Advertisement

Child Psychiatry & Human Development

, Volume 43, Issue 3, pp 431–454 | Cite as

The Social Ecology of Adolescent-Initiated Parent Abuse: A Review of the Literature

  • Jun Sung HongEmail author
  • Michael J. Kral
  • Dorothy L. Espelage
  • Paula Allen-Meares
Review Paper

Abstract

This article provides an ecological framework for understanding adolescent-initiated parent abuse. We review research on adolescent-initiated parent abuse, identifying sociodemographic characteristics of perpetrators and victims (e.g., gender, age, race/ethnicity, and socioeconomic status [SES]). Bronfenbrenner’s [1] ecological systems theory is applied, which examines the risk and protective factors for adolescent-initiated parent abuse within micro- (maltreatment, domestic violence, parenting behavior and disciplinary strategies), meso- (peer influence), exo- (media influence), macro- (gender role socialization), and chronosystem (change in family structure) levels. Findings from our review suggest that older and White children are significantly more likely to abuse their parents. Females are selective in the target of their aggression, while males target family members in general. Mothers are significantly more likely to be abused than fathers. However, researchers also report variations in the association between SES and parent abuse. Domestic violence and child maltreatment are risk factors, while findings on parenting behavior and disciplinary strategies are mixed. Peer influence, exposure to media violence, gender role socialization, and change in family structure can potentially increase the risk of parent abuse. Practice and research implications are also discussed. An ecological systems framework allows for an examination of how various contexts interact and influence parent abuse behavior, and can provide needed directions for further research.

Keywords

Adolescents Aggression Ecological model Parent abuse Violence 

References

  1. 1.
    Bronfenbrenner U (1994) Ecological models of human development. In: Husen T, Postlethwaite TN (eds) The international encyclopedia of education, 2nd edn. Elsevier Sciences, New York, pp 1643–1647Google Scholar
  2. 2.
    Crichton-Hill Y, Evans N, Meadows L (2006) Research focus: adolescent violence towards parents. Te Awatea Rev 4:21–22Google Scholar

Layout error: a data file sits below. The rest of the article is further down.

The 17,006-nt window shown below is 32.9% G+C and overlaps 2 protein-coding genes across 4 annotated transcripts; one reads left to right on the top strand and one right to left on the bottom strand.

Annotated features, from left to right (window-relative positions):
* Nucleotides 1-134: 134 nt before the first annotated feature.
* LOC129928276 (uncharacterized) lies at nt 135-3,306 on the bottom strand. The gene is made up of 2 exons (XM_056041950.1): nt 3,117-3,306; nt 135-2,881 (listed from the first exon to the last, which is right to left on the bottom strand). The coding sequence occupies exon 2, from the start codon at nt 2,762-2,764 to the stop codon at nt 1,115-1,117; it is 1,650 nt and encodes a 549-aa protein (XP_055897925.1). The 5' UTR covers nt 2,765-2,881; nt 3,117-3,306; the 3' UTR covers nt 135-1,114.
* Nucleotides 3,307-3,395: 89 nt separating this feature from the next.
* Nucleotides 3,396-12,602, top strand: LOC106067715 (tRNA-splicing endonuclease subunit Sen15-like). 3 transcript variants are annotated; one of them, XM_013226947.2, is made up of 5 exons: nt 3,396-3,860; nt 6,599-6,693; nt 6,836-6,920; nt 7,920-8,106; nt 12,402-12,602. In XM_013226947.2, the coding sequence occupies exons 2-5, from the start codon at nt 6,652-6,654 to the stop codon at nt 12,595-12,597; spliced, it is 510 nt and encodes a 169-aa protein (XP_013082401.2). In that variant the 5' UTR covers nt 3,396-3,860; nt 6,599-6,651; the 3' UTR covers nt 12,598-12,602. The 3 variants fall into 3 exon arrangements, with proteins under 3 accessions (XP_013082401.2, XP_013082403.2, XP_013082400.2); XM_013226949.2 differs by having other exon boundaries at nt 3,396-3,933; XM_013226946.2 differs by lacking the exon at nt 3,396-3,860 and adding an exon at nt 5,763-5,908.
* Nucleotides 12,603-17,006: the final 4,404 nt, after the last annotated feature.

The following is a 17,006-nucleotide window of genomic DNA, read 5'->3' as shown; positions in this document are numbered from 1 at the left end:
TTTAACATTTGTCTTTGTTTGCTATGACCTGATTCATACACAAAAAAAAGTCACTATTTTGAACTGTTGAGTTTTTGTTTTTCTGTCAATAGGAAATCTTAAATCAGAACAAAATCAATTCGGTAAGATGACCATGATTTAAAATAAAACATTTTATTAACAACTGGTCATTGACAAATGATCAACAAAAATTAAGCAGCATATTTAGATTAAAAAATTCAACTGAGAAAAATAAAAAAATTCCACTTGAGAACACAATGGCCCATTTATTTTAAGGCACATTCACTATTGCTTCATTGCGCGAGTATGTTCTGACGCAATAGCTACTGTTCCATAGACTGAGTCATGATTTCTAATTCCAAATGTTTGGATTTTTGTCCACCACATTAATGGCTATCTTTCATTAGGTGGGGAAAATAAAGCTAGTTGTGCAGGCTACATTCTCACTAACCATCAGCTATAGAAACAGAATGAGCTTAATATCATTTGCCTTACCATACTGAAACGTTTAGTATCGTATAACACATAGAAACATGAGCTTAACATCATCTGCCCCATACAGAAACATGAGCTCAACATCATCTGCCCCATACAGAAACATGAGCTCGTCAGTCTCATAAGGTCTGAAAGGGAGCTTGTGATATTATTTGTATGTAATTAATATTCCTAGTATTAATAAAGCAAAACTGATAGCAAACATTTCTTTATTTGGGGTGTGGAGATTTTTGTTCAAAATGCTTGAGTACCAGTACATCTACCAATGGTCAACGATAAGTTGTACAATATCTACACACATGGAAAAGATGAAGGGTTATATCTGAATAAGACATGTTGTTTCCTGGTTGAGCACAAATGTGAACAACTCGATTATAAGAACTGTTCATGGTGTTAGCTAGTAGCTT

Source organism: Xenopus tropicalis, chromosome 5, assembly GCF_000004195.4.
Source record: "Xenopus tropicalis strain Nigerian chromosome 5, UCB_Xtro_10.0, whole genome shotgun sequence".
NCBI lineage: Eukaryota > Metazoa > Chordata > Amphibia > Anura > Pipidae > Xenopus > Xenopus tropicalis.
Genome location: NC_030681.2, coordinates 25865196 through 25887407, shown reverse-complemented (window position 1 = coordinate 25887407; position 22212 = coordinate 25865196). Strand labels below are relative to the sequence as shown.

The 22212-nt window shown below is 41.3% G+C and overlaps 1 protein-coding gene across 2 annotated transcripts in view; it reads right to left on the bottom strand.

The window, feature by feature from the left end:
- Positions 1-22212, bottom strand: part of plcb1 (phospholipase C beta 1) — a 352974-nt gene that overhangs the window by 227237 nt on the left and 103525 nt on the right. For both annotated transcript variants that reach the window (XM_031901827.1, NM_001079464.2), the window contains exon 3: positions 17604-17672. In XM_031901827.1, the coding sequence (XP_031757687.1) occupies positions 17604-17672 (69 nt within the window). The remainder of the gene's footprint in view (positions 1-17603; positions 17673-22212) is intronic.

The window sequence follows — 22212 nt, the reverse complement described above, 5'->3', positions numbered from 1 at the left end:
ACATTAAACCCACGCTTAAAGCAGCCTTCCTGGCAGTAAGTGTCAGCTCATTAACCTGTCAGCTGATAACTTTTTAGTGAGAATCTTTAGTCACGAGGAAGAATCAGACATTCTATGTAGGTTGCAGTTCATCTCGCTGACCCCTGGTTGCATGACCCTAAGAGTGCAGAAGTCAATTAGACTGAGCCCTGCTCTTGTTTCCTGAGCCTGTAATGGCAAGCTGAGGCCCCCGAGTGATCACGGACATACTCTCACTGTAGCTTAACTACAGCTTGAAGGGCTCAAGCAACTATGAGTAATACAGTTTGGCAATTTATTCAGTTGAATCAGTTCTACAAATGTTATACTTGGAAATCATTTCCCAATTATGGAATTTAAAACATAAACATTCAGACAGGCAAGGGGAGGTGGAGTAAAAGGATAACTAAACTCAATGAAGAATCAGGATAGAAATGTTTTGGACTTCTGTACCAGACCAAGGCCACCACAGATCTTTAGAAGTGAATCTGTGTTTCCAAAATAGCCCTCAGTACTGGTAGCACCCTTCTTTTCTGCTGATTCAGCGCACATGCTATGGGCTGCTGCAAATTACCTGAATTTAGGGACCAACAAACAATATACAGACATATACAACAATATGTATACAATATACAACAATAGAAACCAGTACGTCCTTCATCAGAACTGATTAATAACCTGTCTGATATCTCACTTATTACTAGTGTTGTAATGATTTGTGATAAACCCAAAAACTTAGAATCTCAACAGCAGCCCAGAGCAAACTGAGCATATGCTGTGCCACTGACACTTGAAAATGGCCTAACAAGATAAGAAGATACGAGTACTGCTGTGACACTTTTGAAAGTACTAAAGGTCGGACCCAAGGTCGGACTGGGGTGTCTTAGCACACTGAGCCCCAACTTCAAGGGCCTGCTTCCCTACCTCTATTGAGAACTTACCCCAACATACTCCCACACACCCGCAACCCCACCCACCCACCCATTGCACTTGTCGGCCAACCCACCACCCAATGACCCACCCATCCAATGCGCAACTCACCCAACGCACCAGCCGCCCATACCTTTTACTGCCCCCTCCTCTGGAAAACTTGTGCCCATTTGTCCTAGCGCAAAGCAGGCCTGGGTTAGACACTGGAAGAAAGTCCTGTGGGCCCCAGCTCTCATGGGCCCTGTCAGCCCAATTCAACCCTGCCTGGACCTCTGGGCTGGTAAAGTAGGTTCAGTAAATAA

3. 3.
    Snyder HN, McCurley C (2009) Domestic assaults by juvenile offenders. Retrieved October 27, 2010, from http://www.ojp.usdoj.gov/ojjdp
  4. 4.
    Cottrell B (2001) Parent abuse: the abuse of parents by their teenage children. Canada, OttawaGoogle Scholar
  5. 5.
    Bronfenbrenner U, Morris PA (1998) The ecology of developmental processes. In: Damon W, Lerner RM (eds) Handbook of child psychology, volume 1: theoretical models of human development, 5th edn. Wiley, Hoboken, pp 993–1028Google Scholar
  6. 6.
    World Health Organization (1977) Health needs of adolescents. Report of a WHO expert committee, technical report series 609. World Health Organization, GenevaGoogle Scholar
  7. 7.
    World Health Organization (1977) Health needs of adolescents. Report of a WHO expert committee, technical report series 609. GenevaGoogle Scholar
  8. 8.
    Kennair N, Mellor D (2007) Parent abuse: a review. Child Psychiatry Hum Dev 38:203–219PubMedCrossRefGoogle Scholar
  9. 9.
    Paulson MJ, Coombs RH, Landsverk J (1990) Youth who physically assault their parents. J Fam Viol 5:121–133CrossRefGoogle Scholar
  10. 10.
    McCloskey LA, Lichter E (2003) The contribution of marital violence to adolescent aggression across different relationships. J Interpers Viol 18:390–412CrossRefGoogle Scholar
  11. 11.
    Kethineni S (2004) Youth-on-parent violence in a central Illinois county. Youth Viol Juv Just 2:374–394CrossRefGoogle Scholar
  12. 12.
    Ulman A, Straus MA (2003) Violence by children against mothers in relation to violence between parents and corporal punishment by parents. J Comp Fam Stud 34:41–60Google Scholar
  13. 13.
    Cornell CP, Gelles RJ (1982) Adolescent to parent violence. Urb Soc Change Rev 15:8–14Google Scholar
  14. 14.
    Walsh JA, Krienert JL (2009) A decade of child-initiated family violence: comparative analysis of child-parent violence and parricide examining offender, victim, and event characteristics in a national sample of reported incidents, 1995–2005. J Interp Viol 24:1450–1477CrossRefGoogle Scholar
  15. 15.
    Gebo E (2007) A family affair: the juvenile court and family violence cases. J Fam Viol 22:501–509CrossRefGoogle Scholar